The Vulnerable Fouquieria fasciculata is a member of the Fouquieriaceae family, one of only 11 species. This species is a small tree, reaching heights from about 4m up to, in some cases, 50m. Fouquieria fasciculata and the whole Fouquieriaceae family are found mainly in the Sonora desert that spreads from the southwest of the USA to north Mexico. Fouquieria fasciculata resides within the high altitude canyons of the Metztitlán area in Mexico.
The appearance of the species is unusual, it’s appearance resembles a cross between a cactai and a bonsai tree. The plant grows in similar conditions to cacti, requiring dry arid soils with plenty of sun and needs only small amounts of water. The species can survive great climatic pressures being able to function with limited water resources and substantial heat with a surprising resistance to the cold (-7°C).
The unique appearance of the plant can be attributed to the swollen caudex – the ‘barrell which gives it it’s common name – which can grow up to 60cm in diameter. From the caudex grows woody branches that taper to sharp red spines. The plant can be distinguished from others within its family by its rounded leaves, red spines and white flowers.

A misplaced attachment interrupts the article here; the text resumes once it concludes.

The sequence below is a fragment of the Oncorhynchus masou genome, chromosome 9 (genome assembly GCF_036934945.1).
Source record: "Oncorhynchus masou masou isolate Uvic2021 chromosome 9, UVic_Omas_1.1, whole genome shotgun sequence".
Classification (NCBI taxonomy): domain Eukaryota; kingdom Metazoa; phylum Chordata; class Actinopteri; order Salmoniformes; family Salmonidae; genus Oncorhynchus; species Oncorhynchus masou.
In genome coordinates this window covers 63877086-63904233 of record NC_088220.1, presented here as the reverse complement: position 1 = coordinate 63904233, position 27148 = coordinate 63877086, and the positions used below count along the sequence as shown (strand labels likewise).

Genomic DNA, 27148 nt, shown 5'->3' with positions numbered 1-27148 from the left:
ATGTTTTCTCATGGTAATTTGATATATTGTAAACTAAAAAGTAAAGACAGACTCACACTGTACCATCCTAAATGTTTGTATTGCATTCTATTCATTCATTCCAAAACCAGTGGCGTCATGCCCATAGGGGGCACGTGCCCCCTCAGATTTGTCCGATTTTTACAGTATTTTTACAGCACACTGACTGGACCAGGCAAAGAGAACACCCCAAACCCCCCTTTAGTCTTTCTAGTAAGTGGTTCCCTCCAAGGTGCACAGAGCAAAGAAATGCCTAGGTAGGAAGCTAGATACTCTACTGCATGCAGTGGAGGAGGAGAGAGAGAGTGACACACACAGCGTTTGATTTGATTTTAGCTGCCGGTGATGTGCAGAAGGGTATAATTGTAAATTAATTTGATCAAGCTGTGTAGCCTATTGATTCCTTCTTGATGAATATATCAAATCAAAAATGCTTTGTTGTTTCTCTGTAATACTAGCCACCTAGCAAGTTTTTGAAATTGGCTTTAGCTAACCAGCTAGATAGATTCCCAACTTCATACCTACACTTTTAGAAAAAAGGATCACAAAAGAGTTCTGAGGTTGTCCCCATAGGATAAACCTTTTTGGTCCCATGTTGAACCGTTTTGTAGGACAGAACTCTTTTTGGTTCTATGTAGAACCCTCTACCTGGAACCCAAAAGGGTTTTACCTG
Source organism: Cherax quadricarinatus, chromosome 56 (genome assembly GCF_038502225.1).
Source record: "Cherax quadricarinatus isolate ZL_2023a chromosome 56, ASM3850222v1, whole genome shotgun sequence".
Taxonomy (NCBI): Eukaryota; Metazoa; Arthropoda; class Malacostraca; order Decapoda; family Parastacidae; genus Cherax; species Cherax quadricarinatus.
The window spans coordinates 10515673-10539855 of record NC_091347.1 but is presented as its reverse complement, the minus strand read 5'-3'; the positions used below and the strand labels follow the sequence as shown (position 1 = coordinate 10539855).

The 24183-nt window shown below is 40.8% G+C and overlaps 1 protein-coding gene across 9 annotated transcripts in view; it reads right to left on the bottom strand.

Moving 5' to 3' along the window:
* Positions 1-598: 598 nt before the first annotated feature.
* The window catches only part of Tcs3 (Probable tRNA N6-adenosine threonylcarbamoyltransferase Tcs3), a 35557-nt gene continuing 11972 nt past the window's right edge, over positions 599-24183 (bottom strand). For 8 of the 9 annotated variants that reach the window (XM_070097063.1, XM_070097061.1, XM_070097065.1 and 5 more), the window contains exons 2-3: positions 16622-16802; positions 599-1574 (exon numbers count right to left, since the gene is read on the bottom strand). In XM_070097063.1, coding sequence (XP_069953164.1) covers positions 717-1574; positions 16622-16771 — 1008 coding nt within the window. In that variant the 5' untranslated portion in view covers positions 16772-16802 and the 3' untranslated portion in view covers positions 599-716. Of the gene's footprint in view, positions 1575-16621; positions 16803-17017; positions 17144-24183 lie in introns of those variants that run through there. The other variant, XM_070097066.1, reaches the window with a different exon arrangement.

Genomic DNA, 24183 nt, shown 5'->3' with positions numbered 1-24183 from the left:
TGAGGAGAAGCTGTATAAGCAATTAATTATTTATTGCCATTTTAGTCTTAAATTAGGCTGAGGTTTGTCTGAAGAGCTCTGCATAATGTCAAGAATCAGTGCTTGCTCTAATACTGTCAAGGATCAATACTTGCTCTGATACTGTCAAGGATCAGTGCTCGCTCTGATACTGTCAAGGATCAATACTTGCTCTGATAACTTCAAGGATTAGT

F. fasciculata, like many plant species, is suffering due to changes in climatic conditions and habitat. Furthermore, like many in the Fouquieriaceae family, the species is subject to over-exploitation; due to the unique appearance of the plant and its hardiness, it is a popular species for horticulture both in professional and amateur collections. It is this popularity and a limited geographic range that has seen the species be categorised as Vulnerable on the IUCN Red List, as well as being listed under Appendix I of the Convention on International Trade in Endangered Species (CITES), meaning a licence is needed to trade the species internationally.
This species is reported as held in 35 ex-situ collections.
CITES, 2015. Checklist of CITES Species: Fouquieria fasciculata. [online]
Nash, G.V., 1903. A Revision of the Family Fouquieriaceae. Bulletin of the Torrey Botanical Club, 30(8), pp.449-459.
Did you know?
During the Middle Ages, Yew wood was used to craft long bows and spears as the timber was both strong and elastic. This led to the exhaustion of Yew forests once widespread across Britain.